Labour unions the world over have held an act of solidarity to attract attention towards the worldwide "Fight for 15" campaign, which strives to get a 15 dollar minimum wage in the fast food industry.
International solidarity campaign
The UITA (International Union of Food workers) is the driving force behind the "Fight for 15" campaign, which was simultaneously launched in 35 countries. The epicenter of the campaign was in the Americas: fast food employees in the United States and in Mexico earn an average of 7.25 dollars per hour, while the labour unions want to see the minimum wage bumped to 15 dollars (some 11 euro).
"The fast food industry is making huge profits all across the world, so there are definitely means there to increase wages. However, we see that the fast food employers' stance differs from country to country, even within Europe, while it consists of exactly the same products and work. Big brands also tend to hide behind the franchisees' independence to run away from their responsibilities", the labour unions say.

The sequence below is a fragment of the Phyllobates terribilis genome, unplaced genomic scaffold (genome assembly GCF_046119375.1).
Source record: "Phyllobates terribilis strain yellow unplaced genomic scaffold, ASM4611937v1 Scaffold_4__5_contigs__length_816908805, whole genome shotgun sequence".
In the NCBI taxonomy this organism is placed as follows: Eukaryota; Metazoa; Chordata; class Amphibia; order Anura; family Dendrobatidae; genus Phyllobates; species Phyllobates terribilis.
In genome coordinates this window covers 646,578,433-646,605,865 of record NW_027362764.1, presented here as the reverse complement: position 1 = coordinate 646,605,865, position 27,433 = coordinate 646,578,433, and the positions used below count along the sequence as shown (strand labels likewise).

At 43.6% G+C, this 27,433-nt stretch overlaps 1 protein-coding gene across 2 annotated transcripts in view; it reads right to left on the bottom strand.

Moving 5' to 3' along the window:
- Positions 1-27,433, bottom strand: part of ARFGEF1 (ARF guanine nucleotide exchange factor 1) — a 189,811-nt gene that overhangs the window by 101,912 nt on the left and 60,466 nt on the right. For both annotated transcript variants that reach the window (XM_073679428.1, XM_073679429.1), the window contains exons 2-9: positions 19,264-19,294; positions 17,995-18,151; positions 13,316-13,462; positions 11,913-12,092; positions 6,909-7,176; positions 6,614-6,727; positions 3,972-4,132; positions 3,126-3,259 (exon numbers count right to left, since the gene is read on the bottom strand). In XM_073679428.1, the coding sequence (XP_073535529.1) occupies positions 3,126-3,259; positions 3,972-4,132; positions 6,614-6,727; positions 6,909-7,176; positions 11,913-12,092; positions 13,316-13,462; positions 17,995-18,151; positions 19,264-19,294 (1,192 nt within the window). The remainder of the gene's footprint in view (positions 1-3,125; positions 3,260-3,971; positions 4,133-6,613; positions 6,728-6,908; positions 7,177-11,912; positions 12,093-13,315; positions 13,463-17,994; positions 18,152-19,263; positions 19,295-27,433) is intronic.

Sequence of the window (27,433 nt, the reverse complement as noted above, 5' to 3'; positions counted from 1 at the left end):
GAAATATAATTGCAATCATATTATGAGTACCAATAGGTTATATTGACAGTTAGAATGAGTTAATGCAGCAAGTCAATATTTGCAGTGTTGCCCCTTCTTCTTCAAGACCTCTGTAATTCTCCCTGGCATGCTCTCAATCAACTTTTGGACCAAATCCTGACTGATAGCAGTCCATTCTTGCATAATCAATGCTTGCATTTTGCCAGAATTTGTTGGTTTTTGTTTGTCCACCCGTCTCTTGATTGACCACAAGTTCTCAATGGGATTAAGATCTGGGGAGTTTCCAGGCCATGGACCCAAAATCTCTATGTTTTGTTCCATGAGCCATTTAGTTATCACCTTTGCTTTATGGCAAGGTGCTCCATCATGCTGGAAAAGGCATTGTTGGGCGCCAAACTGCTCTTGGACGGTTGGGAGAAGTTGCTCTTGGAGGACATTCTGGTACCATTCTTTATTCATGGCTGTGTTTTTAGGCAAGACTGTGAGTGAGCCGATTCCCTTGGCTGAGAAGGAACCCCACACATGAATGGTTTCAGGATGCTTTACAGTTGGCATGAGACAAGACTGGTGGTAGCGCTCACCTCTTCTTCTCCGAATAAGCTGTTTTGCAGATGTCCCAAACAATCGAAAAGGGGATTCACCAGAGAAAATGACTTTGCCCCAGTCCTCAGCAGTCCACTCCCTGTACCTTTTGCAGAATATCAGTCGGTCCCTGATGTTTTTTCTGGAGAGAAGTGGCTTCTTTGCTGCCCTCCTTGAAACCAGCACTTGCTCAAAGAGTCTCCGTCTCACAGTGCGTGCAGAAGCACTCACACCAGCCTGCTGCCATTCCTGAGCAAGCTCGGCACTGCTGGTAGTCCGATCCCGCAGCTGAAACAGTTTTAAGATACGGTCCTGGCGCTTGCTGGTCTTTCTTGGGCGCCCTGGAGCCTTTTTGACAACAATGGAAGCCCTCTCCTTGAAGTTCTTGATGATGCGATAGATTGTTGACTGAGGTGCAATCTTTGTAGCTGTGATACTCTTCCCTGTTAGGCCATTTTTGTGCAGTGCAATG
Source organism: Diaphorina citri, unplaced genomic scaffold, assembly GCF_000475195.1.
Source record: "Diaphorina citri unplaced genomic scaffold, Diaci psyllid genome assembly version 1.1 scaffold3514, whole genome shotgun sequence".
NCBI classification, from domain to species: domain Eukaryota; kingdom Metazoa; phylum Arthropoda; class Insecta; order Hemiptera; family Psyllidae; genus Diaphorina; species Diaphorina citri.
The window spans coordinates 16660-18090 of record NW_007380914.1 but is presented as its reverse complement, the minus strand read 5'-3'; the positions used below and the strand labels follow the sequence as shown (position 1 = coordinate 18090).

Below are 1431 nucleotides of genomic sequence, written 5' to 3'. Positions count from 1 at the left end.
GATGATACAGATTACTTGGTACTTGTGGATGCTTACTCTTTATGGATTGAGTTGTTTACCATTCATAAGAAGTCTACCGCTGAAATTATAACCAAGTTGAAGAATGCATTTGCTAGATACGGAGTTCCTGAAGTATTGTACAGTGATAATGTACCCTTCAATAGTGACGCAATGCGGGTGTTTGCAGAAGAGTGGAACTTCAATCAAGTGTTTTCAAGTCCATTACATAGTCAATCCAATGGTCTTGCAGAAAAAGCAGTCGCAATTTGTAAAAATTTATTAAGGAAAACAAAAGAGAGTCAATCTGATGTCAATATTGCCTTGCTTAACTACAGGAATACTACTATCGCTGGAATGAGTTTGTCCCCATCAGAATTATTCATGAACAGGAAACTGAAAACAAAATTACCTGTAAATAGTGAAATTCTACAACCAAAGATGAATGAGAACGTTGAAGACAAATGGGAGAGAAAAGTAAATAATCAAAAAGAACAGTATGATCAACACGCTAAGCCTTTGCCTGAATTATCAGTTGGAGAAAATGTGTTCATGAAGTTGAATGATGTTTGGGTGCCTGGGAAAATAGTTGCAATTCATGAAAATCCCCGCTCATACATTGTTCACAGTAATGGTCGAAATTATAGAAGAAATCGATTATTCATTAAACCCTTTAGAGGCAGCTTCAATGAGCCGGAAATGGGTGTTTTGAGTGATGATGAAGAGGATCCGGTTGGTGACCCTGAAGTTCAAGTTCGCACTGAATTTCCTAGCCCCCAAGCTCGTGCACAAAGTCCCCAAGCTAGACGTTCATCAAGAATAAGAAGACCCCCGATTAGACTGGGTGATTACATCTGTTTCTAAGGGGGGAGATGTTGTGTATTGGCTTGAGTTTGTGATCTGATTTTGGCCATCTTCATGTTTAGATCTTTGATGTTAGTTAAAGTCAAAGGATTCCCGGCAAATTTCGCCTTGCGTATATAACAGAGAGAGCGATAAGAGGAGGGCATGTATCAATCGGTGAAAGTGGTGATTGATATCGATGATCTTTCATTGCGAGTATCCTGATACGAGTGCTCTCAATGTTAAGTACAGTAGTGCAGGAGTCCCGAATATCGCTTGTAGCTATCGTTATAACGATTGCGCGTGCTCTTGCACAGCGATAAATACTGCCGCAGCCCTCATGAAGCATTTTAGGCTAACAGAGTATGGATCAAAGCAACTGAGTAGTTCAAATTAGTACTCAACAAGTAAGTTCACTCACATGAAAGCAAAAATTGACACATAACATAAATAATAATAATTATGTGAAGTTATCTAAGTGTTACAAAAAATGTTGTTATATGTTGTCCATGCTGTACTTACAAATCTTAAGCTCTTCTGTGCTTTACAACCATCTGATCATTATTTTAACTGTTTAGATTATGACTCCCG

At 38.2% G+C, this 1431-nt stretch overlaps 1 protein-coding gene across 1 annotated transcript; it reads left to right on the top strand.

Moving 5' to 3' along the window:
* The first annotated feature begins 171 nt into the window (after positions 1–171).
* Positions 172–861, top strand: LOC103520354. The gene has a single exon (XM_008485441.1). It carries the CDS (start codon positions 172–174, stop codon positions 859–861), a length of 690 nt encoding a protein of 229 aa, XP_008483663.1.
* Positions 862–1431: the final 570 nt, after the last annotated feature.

In Belgium, local labour unions agree the 15 dollar goal is already reached, but they feel there are other issues at hand: "The franchise system, the way rental fees are being transferred to tax havens, the very difficult working conditions that persist due to the lack of social dialogue... the industry is circumventing the law so that it does not have to allow union checks", ACV and ABVV say. No one at McDonald's was available for comment.